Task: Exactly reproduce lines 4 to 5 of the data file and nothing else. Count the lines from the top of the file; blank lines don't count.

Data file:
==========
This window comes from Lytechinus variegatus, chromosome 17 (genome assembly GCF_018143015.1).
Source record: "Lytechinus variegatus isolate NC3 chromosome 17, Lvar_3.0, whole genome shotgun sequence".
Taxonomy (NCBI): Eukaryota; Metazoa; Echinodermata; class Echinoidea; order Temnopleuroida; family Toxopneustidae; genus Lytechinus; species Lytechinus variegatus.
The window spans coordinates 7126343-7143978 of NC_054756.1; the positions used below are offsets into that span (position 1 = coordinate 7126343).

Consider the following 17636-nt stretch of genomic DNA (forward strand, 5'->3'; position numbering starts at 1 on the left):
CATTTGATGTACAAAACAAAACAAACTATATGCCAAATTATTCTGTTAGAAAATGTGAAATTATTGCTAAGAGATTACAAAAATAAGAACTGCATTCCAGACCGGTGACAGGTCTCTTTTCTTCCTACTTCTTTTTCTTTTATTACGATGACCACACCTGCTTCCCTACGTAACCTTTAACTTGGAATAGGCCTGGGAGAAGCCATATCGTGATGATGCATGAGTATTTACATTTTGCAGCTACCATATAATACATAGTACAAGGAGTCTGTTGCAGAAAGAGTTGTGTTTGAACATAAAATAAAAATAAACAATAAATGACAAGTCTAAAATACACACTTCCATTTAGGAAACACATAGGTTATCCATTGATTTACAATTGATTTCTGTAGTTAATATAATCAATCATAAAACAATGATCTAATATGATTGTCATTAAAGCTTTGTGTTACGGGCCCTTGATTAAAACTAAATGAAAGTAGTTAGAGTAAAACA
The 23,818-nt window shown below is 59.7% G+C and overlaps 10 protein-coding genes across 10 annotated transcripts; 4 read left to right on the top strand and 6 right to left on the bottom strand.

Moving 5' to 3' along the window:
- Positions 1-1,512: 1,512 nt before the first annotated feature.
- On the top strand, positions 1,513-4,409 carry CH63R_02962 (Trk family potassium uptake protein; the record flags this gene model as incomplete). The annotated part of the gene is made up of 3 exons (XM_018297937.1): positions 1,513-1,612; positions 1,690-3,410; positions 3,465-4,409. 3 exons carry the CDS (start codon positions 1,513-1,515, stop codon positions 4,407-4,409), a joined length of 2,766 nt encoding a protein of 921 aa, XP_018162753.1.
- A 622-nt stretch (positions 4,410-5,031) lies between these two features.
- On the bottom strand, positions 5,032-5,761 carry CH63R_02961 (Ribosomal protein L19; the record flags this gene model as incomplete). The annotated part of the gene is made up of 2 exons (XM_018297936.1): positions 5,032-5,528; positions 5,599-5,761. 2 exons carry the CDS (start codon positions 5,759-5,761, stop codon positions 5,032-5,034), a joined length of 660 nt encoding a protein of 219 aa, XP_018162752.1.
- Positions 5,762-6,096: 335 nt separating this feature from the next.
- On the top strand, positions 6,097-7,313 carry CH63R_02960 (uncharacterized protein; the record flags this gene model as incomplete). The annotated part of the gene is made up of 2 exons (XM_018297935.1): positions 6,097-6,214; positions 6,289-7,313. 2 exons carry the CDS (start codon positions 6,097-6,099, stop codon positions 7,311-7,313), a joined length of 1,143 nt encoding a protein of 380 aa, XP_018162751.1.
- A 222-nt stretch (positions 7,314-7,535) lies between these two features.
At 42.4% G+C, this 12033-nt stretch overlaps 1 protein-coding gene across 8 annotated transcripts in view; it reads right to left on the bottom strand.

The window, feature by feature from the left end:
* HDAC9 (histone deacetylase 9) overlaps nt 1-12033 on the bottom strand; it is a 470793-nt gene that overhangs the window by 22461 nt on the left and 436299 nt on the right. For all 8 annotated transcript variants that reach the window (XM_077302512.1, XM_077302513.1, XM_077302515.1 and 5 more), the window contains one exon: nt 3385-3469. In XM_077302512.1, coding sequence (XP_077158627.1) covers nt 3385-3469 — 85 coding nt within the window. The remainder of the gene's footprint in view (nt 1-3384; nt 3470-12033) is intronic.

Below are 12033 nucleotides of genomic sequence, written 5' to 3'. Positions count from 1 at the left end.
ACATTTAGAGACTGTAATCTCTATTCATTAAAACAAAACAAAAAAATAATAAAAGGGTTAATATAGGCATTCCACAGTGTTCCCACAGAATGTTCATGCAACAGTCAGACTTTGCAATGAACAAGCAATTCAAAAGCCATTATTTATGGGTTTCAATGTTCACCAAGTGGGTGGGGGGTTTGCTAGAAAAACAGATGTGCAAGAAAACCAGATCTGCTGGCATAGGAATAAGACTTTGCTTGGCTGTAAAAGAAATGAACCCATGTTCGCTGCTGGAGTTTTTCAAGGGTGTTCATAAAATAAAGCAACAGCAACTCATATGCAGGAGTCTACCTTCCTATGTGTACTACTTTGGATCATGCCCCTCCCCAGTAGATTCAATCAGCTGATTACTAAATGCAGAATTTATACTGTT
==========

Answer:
The window spans coordinates 7126343-7143978 of NC_054756.1; the positions used below are offsets into that span (position 1 = coordinate 7126343).

Consider the following 17636-nt stretch of genomic DNA (forward strand, 5'->3'; position numbering starts at 1 on the left):